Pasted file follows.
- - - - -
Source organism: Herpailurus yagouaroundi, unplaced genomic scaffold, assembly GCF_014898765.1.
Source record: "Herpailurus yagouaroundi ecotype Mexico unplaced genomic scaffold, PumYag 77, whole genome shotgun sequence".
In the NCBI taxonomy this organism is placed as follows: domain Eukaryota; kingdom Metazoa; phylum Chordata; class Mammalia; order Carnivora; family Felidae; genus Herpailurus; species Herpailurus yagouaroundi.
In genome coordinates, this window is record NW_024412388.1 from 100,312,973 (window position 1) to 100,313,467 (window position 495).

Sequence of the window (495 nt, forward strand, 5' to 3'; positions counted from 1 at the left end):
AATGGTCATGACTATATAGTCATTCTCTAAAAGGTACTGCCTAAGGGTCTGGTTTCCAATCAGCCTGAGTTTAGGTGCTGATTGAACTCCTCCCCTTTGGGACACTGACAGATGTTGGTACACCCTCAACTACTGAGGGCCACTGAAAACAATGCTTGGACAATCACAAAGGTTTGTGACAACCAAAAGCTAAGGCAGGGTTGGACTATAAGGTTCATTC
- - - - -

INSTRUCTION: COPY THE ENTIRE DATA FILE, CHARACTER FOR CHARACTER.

Source organism: Herpailurus yagouaroundi, unplaced genomic scaffold, assembly GCF_014898765.1.
Source record: "Herpailurus yagouaroundi ecotype Mexico unplaced genomic scaffold, PumYag 77, whole genome shotgun sequence".
In the NCBI taxonomy this organism is placed as follows: domain Eukaryota; kingdom Metazoa; phylum Chordata; class Mammalia; order Carnivora; family Felidae; genus Herpailurus; species Herpailurus yagouaroundi.
In genome coordinates, this window is record NW_024412388.1 from 100,312,973 (window position 1) to 100,313,467 (window position 495).

Sequence of the window (495 nt, forward strand, 5' to 3'; positions counted from 1 at the left end):
AATGGTCATGACTATATAGTCATTCTCTAAAAGGTACTGCCTAAGGGTCTGGTTTCCAATCAGCCTGAGTTTAGGTGCTGATTGAACTCCTCCCCTTTGGGACACTGACAGATGTTGGTACACCCTCAACTACTGAGGGCCACTGAAAACAATGCTTGGACAATCACAAAGGTTTGTGACAACCAAAAGCTAAGGCAGGGTTGGACTATAAGGTTCATTC